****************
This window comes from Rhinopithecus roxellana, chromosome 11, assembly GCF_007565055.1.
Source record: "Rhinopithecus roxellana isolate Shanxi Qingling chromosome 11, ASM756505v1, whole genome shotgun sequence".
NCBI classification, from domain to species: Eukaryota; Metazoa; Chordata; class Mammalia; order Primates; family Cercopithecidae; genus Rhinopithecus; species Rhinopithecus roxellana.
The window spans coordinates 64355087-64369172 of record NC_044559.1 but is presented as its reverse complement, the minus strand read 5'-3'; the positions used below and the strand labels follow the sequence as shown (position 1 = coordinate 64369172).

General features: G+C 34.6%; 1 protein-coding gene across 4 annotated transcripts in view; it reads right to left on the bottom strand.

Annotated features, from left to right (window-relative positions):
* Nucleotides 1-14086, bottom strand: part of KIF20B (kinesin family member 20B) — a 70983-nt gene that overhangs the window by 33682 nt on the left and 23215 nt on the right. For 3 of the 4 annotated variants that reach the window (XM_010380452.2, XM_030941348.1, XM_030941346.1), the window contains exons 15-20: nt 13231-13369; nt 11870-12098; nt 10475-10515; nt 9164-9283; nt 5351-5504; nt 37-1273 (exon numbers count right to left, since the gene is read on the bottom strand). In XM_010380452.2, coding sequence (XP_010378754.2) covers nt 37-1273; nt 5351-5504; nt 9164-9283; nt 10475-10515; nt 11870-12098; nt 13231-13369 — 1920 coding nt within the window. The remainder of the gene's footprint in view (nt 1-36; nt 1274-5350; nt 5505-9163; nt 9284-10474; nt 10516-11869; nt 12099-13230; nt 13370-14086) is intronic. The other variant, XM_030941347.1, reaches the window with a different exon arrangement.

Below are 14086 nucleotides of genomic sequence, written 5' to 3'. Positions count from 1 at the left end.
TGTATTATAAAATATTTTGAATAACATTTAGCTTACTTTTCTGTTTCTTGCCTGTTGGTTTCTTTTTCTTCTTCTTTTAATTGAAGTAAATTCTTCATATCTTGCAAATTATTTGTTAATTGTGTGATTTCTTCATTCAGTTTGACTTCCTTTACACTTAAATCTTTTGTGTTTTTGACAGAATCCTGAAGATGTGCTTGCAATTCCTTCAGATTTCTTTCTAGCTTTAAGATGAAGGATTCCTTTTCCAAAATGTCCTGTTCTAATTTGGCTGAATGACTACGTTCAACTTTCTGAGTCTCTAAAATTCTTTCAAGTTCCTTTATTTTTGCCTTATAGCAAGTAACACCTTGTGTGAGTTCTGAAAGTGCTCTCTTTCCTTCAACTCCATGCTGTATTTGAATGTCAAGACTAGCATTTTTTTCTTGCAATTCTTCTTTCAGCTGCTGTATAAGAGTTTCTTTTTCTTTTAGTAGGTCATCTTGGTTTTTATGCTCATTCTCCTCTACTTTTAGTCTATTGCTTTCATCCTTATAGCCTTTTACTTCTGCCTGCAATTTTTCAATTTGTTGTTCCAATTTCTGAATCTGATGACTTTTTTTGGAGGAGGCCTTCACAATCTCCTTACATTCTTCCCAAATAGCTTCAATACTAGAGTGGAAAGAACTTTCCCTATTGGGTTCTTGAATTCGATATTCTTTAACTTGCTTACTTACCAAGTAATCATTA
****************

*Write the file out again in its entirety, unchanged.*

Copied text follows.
This window comes from Rhinopithecus roxellana, chromosome 11, assembly GCF_007565055.1.
Source record: "Rhinopithecus roxellana isolate Shanxi Qingling chromosome 11, ASM756505v1, whole genome shotgun sequence".
NCBI classification, from domain to species: Eukaryota; Metazoa; Chordata; class Mammalia; order Primates; family Cercopithecidae; genus Rhinopithecus; species Rhinopithecus roxellana.
The window spans coordinates 64355087-64369172 of record NC_044559.1 but is presented as its reverse complement, the minus strand read 5'-3'; the positions used below and the strand labels follow the sequence as shown (position 1 = coordinate 64369172).

General features: G+C 34.6%; 1 protein-coding gene across 4 annotated transcripts in view; it reads right to left on the bottom strand.

Annotated features, from left to right (window-relative positions):
* Nucleotides 1-14086, bottom strand: part of KIF20B (kinesin family member 20B) — a 70983-nt gene that overhangs the window by 33682 nt on the left and 23215 nt on the right. For 3 of the 4 annotated variants that reach the window (XM_010380452.2, XM_030941348.1, XM_030941346.1), the window contains exons 15-20: nt 13231-13369; nt 11870-12098; nt 10475-10515; nt 9164-9283; nt 5351-5504; nt 37-1273 (exon numbers count right to left, since the gene is read on the bottom strand). In XM_010380452.2, coding sequence (XP_010378754.2) covers nt 37-1273; nt 5351-5504; nt 9164-9283; nt 10475-10515; nt 11870-12098; nt 13231-13369 — 1920 coding nt within the window. The remainder of the gene's footprint in view (nt 1-36; nt 1274-5350; nt 5505-9163; nt 9284-10474; nt 10516-11869; nt 12099-13230; nt 13370-14086) is intronic. The other variant, XM_030941347.1, reaches the window with a different exon arrangement.

Below are 14086 nucleotides of genomic sequence, written 5' to 3'. Positions count from 1 at the left end.
TGTATTATAAAATATTTTGAATAACATTTAGCTTACTTTTCTGTTTCTTGCCTGTTGGTTTCTTTTTCTTCTTCTTTTAATTGAAGTAAATTCTTCATATCTTGCAAATTATTTGTTAATTGTGTGATTTCTTCATTCAGTTTGACTTCCTTTACACTTAAATCTTTTGTGTTTTTGACAGAATCCTGAAGATGTGCTTGCAATTCCTTCAGATTTCTTTCTAGCTTTAAGATGAAGGATTCCTTTTCCAAAATGTCCTGTTCTAATTTGGCTGAATGACTACGTTCAACTTTCTGAGTCTCTAAAATTCTTTCAAGTTCCTTTATTTTTGCCTTATAGCAAGTAACACCTTGTGTGAGTTCTGAAAGTGCTCTCTTTCCTTCAACTCCATGCTGTATTTGAATGTCAAGACTAGCATTTTTTTCTTGCAATTCTTCTTTCAGCTGCTGTATAAGAGTTTCTTTTTCTTTTAGTAGGTCATCTTGGTTTTTATGCTCATTCTCCTCTACTTTTAGTCTATTGCTTTCATCCTTATAGCCTTTTACTTCTGCCTGCAATTTTTCAATTTGTTGTTCCAATTTCTGAATCTGATGACTTTTTTTGGAGGAGGCCTTCACAATCTCCTTACATTCTTCCCAAATAGCTTCAATACTAGAGTGGAAAGAACTTTCCCTATTGGGTTCTTGAATTCGATATTCTTTAACTTGCTTACTTACCAAGTAATCATTA